Happy 10th Birthday to Saga! Yes, that's right, on the day of posting this it has been exactly 10 years since Saga #1. What an incredible ride it would become. A ride I am so glad to be a part of, having finally read the first half of the series almost half a year ago, and now getting to experience reading the currently ongoing second half month to month.
In this post I'm going to concentrate on the first half though, and finally talk about my thoughts on it. Honestly, never has a series so seemingly effortlessly lived up to the astronomical expectations I had for it going into it. I say seemingly because it's clear the amount of passion and effort and love that has gone into this book. I mean, when you start reading what many consider the best or one of the best comics of all time, you don't go into it lightly. Normally I would worry that's all set up for disappointment, but somehow Saga manages to capture you like no other series, living up to those incredible expectations and a whole lot more.
I first read the compendium in August/September, so I've been thinking about this review for months. I wanted something to read on holiday, and just felt it was the right time for me to finally check it out. For all that time since I had considered doing a breakdown volume by volume, but as much as I loved the idea of that, in practice it just felt like too much. I wanted to try and figure out something I could write which would have a bit more focus to it.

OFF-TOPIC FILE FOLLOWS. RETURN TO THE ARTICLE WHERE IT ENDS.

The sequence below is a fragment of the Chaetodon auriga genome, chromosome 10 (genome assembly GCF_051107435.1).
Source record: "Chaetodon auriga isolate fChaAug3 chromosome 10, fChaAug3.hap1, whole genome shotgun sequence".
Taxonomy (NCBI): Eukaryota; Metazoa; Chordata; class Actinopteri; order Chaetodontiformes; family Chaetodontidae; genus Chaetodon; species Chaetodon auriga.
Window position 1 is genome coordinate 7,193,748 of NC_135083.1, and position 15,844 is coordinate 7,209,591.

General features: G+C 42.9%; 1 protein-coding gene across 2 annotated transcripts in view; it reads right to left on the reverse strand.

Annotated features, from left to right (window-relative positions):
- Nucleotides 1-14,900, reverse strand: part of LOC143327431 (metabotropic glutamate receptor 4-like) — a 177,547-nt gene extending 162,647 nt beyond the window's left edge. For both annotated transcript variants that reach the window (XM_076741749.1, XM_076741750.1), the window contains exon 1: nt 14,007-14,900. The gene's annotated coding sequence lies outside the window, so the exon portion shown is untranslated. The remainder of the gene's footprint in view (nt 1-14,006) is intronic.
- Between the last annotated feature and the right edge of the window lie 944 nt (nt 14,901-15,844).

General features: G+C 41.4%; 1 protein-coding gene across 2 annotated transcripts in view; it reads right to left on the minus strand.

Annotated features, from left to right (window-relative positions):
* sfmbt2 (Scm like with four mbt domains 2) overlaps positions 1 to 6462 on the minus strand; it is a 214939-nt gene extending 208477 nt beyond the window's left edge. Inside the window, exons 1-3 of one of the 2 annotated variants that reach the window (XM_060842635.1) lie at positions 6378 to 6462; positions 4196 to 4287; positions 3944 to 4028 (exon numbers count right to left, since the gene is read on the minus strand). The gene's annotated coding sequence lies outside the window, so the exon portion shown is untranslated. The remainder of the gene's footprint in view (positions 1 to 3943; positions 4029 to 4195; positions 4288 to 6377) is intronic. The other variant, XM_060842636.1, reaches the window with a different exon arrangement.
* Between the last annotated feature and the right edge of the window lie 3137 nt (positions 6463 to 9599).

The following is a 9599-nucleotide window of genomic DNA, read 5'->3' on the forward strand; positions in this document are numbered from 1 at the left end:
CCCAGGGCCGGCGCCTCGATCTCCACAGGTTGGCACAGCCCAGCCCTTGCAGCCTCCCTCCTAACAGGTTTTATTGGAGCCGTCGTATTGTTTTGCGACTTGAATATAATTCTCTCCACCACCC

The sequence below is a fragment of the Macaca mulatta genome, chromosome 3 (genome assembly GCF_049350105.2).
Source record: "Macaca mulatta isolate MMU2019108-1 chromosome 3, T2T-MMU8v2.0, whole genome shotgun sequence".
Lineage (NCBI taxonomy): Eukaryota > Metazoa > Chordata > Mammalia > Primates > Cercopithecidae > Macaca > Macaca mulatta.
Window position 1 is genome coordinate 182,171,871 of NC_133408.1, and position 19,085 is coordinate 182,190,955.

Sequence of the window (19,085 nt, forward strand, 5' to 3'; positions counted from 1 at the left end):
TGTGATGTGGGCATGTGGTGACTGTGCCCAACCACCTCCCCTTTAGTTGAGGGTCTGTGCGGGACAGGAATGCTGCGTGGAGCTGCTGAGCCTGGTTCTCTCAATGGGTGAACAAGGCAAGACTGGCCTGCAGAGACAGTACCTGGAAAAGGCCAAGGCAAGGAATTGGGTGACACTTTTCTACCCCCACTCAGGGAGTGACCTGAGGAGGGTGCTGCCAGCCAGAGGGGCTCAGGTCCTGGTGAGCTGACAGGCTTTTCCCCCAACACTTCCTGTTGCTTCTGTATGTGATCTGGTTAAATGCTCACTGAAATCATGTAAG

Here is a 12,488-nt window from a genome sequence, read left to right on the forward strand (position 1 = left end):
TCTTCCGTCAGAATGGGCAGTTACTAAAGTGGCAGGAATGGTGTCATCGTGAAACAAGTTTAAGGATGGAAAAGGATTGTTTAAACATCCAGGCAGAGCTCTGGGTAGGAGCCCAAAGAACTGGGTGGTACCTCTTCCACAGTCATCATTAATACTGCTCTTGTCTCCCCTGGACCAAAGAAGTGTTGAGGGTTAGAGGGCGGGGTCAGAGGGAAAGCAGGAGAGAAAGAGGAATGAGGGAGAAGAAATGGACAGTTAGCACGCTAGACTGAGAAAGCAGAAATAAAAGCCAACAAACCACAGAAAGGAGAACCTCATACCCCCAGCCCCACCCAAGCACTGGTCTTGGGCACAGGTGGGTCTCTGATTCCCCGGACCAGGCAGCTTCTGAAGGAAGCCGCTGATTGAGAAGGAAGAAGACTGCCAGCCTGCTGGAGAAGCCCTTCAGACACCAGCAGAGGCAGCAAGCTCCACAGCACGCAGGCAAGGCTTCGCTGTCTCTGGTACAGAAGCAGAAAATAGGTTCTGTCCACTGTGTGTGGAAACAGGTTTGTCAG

So, I had a simpler idea. What does make the series so special? There are several things about the series that I can pinpoint and say, that's part of why this is so good. With the series finally back, I thought there was no better time to dive into why I love this series so much, and why I think it's so beloved. There won't be any spoilers here, so you don't have to worry about that if you haven't read the series yet.
The first thing I want to talk about is Hazel's narration, how she tells the story, and how Fonografiks beautifully incorporates the lettering into the artwork and just how it works into the composition of the pages in general.
Most comic books nowadays have caption boxes for narration, and while a lot of the time it works for its purpose in getting the character's monologue across, sometimes depending on how it's done or how many there are it can start to come off as tacky or crowded. Especially in a medium where often people don't want to be reading large blocks of text. Series like Department of Truth aside, but the way that's executed and how well it's done is a topic for another time.